Raging against the Machine
Why is it all kicking off everywhere? Paul Mason asks this question in his recently updated eponymous book which charts the rise of radicalism and protest since the great unravelling started in 2007/08. It makes for a compelling read for anyone, anywhere, on the political spectrum to see how the State has proved unable or unwilling to try to fix the World’s economic problems and how capitalism, as we know and practice it in the West, may itself may be unfixable. The rise of the ‘networked’ individual has provided a new type of protestor, one that is more mobile, flexible and, most importantly perhaps, more informed than ever before. Mason sees the wave of protests from Tahrir Square to Zuccotti Park as part of a continuum, with striking parallels to 1848 in terms of economic and social circumstances. The reportage is both depressing and positive; circumstances may be dire for millions of people but protest can achieve real, constructive and, in some circumstances, liberating change. We can’t know what the next few years will bring – will fascism grow, will the Euro collapse, will the State lose more relevance and where it is all going to end? Mason provides the reader with a comprehensive overview of what and who has been ‘kicking off’ and keeps a journalist’s eye on the ‘why’ too. An essential read – Paul Mason sees some hope for the future among all the despair of the austerity rack.
Labour Keeping Their Options Open
Nobody in the British Labour Party wants to go into coalition. Yet, as we all find out to our chagrin, we can’t have everything we want in life. The first two years of the current Conservative-Liberal Coalition has been marked by trench warfare against the minority coalition party by the main opposition one. There has never been any love lost between the Liberal and Labour parties, be it at national, and particularly at local level. Each accuses the other of being unprincipled, incompetent and not representing ‘ordinary working people’. The cleft between the ‘progressive’ parties was further emphasised when New Labour adopted many of the trappings of a security state as a response to Islamic Fundamentalist terrorism, while the Liberals (both traditional beard and sandal types and the newer, more economically right-wing ‘Orange Book’ Liberals) fell back on their tried and trusted civil libertarian path. But with the compromise of governing having blunted a lot of Nick Clegg’s moral and political authority and the Conservative Party welded to shrinking the size of the State, the notion of a Lib-Lab coalition is once more in play. Co-operation over the Leveson Report is just one indicator of how these two parties can find political ground of common interest. Labour should be blunting some of their fire that’s been heading towards the Liberal Democrats if they want to keep their options open after the next General Election. For Nick Clegg, is it too much for him to hope that he will still be Deputy Prime Minster in 2015, this time under a Miliband Premiership (and not David, the great hope of the Blairite Tendency)? And that is why politics is always the art of the possible.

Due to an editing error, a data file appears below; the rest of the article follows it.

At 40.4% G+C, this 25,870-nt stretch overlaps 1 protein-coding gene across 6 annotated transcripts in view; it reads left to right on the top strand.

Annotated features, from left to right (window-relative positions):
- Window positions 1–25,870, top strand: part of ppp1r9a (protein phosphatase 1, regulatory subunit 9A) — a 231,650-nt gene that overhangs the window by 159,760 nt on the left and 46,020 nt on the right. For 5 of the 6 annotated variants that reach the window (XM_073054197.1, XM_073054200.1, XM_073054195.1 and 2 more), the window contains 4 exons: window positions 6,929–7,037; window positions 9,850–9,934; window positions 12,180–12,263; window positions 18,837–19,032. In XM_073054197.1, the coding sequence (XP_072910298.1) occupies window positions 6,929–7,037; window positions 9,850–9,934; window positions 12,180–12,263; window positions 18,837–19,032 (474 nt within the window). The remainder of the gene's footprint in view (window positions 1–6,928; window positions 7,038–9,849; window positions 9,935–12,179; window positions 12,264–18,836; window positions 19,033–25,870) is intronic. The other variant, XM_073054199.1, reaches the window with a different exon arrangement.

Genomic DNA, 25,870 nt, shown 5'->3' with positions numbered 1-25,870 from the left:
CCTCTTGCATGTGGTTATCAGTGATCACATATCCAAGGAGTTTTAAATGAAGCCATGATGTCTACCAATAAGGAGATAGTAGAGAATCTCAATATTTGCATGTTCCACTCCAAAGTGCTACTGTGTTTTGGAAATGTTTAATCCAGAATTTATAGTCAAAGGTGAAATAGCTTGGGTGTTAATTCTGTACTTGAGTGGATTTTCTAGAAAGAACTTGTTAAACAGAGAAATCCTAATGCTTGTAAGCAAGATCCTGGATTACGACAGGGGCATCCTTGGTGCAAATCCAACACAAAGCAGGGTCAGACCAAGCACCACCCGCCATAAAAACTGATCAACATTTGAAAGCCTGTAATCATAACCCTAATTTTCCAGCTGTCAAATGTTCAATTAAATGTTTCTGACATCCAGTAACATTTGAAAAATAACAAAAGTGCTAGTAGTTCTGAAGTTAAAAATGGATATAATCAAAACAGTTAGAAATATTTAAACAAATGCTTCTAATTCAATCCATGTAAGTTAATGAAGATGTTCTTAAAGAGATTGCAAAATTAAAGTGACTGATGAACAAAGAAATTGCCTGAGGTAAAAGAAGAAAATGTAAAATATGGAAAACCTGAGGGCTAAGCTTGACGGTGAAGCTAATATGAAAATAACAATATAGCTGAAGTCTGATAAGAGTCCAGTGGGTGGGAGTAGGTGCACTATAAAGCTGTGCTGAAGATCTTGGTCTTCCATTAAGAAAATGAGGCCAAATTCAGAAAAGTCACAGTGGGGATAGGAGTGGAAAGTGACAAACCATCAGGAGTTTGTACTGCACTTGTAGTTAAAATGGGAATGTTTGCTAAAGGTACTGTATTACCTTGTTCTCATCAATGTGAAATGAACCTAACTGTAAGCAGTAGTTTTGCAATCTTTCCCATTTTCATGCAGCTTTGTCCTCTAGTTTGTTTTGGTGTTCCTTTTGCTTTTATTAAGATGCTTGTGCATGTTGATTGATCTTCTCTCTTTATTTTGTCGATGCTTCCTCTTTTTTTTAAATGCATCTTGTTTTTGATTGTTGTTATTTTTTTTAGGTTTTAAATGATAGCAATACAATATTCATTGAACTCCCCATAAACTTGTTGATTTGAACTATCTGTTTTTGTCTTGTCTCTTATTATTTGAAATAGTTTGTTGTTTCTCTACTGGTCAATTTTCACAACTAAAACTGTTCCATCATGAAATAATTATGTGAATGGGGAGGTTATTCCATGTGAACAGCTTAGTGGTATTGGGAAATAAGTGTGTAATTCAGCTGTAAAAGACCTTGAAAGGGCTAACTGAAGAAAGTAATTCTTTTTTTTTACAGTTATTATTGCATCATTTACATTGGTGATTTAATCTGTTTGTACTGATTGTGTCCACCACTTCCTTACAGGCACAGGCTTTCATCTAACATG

A Transcendent Symbol
Life is short and we look for role-models. leaders and wise men and women to guide us through it. Occasionally, such an individual appears in the political sphere and one such individual is Nelson Mandela. Politics the game is about short to medium term gains – vision is a rare commodity among politicians – constantly looking for the quick fix within the parameters of conventional wisdom. Mandela has risen so far above the traditional political paradigm that he is now an international icon and a symbol of hope and inspiration around the World. The ‘health-watch’ of the last decade has served to re-enforce his status as symbol of national unity in South Africa, serving as a a quasi-spiritual leader in a country beset by chronic socio-economic problems since the end of apartheid. His eventual demise is feared so much because he stands as the representative of how life can be and how South Africans (Black and White) wish their country to become and not return to the despair of the past: fighting for justice, compromising when necessary but never losing sight of the ‘prize’ and compassionate in governing. Mandela is so transcendent that he is admired by big business CEOs and young revolutionaries alike – he is one of the few radicals that the privileged feel comfortable with, But it is as a symbol for the poor, the downtrodden and radical that he has the most power. Nelson Mandela will be missed when he goes as one of the few global leaders who kept their integrity and will be remembered as an inspirational figure of the 20th Century sans parallel. World leaders do pretend, Mandela rarely did.